Horace Gwynne

Horace “Lefty” Gwynne, boxer (born 5 October 1912 in Toronto, ON; died 16 August 2001 in Toronto). Horace “Lefty” Gwynne was a smart, tactical, hard-hitting southpaw who fought as a bantamweight. He is one of only three Canadian boxers to win Olympic gold, the others being Albert Schneider (1920) and Lennox Lewis (1988). After his Olympic medal in 1932, Gwynne had a successful career as a professional, winning the Canadian professional bantamweight title in 1938. He retired in 1939 with a pro record of 39–8–2 with six knockouts. He was part of the inaugural class of inductees into Canada’s Sports Hall of Fame in 1955. He is also a member of the Canadian Boxing Hall of Fame and the Ontario Boxing Hall of Fame.

Gwynne, Horace
Boxer Lefty Gwynne. At the 1932 Olympics in Los Angeles Canadian boxer Horace "Lefty" Gwynne won the Olympic gold medal match against German Hans Ziglarski knocking him down in the second round. Immediately after the Olympics he turned professional.

Amateur Career

The son of a bricklayer, Gwynne left school after Grade 8, weighing 65 lb (29.5 kg). When he started going through a growth spurt, he began working out in Stokley’s Gym in Toronto to lose weight in order to become a jockey (see Thoroughbred Racing).

At age 19, he won the Canadian amateur flyweight championship in London, Ontario. He entered the 1932 Olympic trials as a bantamweight, a class permitting up to 118 lb (53.5 kg); he weighed 117 at a height of 5’1.5” (156 cm). Despite having fought only 15 bouts, he won the Canadian amateur bantamweight title, which sent him to the 1932 Olympic Summer Games in Los Angeles.

Gwynne beat Vito Melis of Italy and Jose Villeneuve of the Philippines before facing Hans Ziglarski of Germany in the gold medal match. The smart, tactical and hard-hitting Gwynne knocked Ziglarski down in the second round and easily defeated him on points. “I can't remember a darned thing about the final bout,” Gwynne told the Toronto Star in 1984, “except we never knew who our opponent was until we got in the ring. So we couldn’t plan things the way they do now. And the referee was outside the ropes, shouting instructions at is [sic].” In the words of Toronto Star sportswriter Lou Marsh, Gwynne “had the German boy completely at sea and looking for a lifebuoy when the final gong rang.”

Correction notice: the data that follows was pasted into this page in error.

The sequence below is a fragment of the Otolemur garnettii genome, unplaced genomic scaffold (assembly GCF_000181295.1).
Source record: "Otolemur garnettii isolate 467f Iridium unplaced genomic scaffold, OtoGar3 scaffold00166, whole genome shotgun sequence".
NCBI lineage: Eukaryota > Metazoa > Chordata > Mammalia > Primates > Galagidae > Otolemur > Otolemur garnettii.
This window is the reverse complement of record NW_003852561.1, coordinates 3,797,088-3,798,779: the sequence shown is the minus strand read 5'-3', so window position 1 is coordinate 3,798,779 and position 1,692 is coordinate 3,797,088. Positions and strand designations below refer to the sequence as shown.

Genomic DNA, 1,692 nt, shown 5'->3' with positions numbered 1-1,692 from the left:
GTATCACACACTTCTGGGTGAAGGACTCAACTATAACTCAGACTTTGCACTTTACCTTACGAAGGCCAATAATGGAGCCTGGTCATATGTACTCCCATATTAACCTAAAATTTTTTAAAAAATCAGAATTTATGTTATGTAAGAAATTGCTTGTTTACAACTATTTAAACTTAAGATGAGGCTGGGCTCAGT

Pro Career

Gwynne turned professional immediately after the Olympics, agreeing to a five-fight, $1,000 contract with Conn Smythe to fight at Maple Leaf Gardens. He won the Canadian professional bantamweight title in 1938 and held it until 1939. He retired that year with a career record of 39–8–2 with six knockouts.

Gwynne returned to horse racing as a jockey agent and then ran several community centres. He worked his way up to the position of recreation supervisor for the City of Toronto before retiring in 1973. He was part of the inaugural class of inductees into Canada’s Sports Hall of Fame in 1955.

Awards

  • Inductee, Canadian Boxing Hall of Fame (2000)
  • Inductee, Canada’s Sports Hall of Fame (1995)
  • Inductee, Ontario Amateur Boxing Hall of Fame (2012)
  • Inductee, Ontario Boxing Hall of Fame (2016)

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